Xymox – sometimes known as Clan of Xymox – is one of this writer’s absolute favorite bands, and the 1989 album Twist of Shadows was everything to me. The band had struck a deal with PolyGram’s new subsidiary Wing Records for two albums, and there was even a writeup in Billboard Magazine about it, oddly enough. The album remains the group’s biggest seller and with good reason – it’s solid through and through. Main producer Peter Walsh created an album that wasn’t saddled with that “4AD sound,” but instead gave Xymox a danceable and accessible sound that you could shake your tail feathers to if you wanted, or just sit and take in the moodier pieces.
“Evelyn” starts the album off with its gigantic synth/string intro, a love song with that goth twist with lyrics like, “We walked ‘til the sunlight died.” “Obsession” was the lead single and made a pretty good impression on radio; it includes some of Ronny Moorings’ twistedly visual lyrics like, “It’s just the way it should be / It’s so right as rain / We stayed awake at night / With visions so unreal / We stayed awake at night / with visions so ideal / It’s got a hold on me”. “Blind Hearts” and “A Million Things” had already been included on a 12-inch that proved to be the final release that the band would do for former label 4AD. Here in re-recorded form and definitely not as murky sounding, they meld in perfectly with the other original numbers. “Imagination” proved to be the real surprise as the third single released, sung by bass player Anka Wolbert. It actually charted in the U.S., landing at number 85 on Billboard’s Hot 100 singles and helping the album sell over 300,000 units. Not to be forgotten is the instrumental closer composed by main keyboardist Pieter Nooten, titled “Clementina.” It is a majestic and moving end to an album that has no blemishes.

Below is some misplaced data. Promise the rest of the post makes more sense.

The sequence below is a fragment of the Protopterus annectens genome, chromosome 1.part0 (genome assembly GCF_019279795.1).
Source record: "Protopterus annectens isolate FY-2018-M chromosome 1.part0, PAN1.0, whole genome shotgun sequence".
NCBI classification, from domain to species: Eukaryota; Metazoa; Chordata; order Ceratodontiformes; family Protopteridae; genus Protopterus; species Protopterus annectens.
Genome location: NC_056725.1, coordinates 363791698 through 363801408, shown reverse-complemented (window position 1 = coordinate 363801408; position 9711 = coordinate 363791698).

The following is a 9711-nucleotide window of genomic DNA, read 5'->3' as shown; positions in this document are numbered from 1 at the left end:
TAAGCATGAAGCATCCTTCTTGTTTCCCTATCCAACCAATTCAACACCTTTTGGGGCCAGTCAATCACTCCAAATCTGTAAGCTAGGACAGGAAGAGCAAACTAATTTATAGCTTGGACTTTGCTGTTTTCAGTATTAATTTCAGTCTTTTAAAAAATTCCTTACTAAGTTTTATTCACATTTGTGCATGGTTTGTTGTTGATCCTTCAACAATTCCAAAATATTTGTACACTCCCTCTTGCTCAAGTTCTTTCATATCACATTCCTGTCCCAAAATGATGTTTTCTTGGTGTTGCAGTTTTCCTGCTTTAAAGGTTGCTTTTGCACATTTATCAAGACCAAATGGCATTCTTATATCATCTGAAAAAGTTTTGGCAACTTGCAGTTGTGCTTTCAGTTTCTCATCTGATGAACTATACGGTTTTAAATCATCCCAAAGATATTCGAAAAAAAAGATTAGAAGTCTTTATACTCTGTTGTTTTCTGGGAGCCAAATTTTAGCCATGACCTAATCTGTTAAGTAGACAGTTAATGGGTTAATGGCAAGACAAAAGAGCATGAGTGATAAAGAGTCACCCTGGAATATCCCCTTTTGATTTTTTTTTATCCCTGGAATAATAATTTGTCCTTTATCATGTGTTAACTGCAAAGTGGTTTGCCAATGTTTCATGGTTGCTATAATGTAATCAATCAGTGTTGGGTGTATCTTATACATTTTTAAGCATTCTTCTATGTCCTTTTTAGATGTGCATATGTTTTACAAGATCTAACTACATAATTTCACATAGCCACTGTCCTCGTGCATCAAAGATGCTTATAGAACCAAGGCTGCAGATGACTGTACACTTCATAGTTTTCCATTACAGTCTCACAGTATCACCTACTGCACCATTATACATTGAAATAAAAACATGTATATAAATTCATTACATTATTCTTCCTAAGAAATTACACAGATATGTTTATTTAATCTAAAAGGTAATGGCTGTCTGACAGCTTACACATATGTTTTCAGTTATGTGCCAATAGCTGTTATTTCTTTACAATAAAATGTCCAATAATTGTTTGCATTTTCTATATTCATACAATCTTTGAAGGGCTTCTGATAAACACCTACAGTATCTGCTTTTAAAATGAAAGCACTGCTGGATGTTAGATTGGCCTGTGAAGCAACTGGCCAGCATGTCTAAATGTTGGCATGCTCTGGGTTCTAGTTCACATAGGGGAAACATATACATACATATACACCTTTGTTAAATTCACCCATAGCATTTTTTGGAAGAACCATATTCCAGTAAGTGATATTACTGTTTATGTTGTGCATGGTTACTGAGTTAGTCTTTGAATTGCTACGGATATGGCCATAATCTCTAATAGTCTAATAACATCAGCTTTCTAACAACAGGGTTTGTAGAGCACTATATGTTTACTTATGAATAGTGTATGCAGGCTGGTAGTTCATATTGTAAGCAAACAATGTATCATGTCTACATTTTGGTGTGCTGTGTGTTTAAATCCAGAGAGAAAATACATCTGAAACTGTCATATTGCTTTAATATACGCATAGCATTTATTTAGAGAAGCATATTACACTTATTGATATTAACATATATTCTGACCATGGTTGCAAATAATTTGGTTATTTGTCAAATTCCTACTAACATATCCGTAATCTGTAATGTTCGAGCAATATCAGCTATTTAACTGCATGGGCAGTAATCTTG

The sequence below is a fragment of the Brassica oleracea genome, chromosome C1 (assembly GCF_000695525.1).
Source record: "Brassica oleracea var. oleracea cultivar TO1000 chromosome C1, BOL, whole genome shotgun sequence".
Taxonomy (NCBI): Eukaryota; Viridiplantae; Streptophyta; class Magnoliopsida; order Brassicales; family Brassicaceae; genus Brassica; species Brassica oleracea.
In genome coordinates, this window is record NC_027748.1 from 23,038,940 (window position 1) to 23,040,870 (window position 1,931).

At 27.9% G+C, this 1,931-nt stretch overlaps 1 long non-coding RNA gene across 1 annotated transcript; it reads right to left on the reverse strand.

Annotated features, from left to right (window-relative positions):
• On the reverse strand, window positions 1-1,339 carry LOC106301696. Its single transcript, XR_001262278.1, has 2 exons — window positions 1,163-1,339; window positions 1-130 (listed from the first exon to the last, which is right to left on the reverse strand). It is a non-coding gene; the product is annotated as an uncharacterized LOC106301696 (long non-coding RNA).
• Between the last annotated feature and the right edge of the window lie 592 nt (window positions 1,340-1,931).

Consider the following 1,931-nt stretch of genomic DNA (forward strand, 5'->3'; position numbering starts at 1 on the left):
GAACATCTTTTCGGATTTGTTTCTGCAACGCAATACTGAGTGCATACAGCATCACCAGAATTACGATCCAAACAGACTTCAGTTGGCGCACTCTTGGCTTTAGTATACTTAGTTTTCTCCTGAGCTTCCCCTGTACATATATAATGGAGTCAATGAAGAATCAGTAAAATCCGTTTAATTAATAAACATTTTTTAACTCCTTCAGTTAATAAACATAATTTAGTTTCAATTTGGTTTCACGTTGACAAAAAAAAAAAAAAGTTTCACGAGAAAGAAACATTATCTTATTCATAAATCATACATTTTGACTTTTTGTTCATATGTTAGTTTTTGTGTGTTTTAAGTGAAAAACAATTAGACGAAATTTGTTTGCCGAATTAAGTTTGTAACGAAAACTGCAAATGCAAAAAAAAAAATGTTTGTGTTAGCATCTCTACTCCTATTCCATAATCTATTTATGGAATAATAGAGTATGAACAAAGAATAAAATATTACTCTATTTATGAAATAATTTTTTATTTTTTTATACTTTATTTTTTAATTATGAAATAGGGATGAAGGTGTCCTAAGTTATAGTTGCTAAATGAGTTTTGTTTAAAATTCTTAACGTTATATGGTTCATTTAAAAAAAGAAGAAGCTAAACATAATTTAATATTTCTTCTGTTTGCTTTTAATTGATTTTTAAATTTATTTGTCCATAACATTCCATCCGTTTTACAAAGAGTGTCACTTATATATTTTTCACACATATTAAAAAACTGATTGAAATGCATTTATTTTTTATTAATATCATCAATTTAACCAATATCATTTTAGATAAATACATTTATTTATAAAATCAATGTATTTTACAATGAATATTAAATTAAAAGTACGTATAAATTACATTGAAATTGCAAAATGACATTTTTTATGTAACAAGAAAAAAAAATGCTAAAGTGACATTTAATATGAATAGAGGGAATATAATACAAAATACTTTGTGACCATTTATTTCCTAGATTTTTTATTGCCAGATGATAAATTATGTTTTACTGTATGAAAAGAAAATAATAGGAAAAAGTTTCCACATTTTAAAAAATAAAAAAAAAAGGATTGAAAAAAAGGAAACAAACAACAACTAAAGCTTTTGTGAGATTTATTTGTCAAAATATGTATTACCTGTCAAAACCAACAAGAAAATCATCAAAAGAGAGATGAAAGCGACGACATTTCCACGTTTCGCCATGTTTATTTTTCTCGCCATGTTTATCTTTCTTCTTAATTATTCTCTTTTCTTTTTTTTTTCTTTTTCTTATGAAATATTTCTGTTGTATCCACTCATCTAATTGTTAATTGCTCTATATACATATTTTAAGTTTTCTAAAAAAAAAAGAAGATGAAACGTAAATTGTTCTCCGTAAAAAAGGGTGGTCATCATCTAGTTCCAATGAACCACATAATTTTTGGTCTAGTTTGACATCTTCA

Pylon Records has gone above and beyond by including five bonus tracks on the 2-LP edition (available in red or black) and 10 for the 2-CD version. Some are making their CD debut like the Club mix for “Blind Hearts,” the B-side track “Shame,” the Dub mix of “Imagination,” and the impossibly rare instrumental B-side (only available on a promotional pressing of the Blind Hearts 12-inch) “Promises.” There are still more, but I don’t want you reading all night, preferring that you find Twist of Shadows for yourself and spend your time listening. You will find it to be so worth it.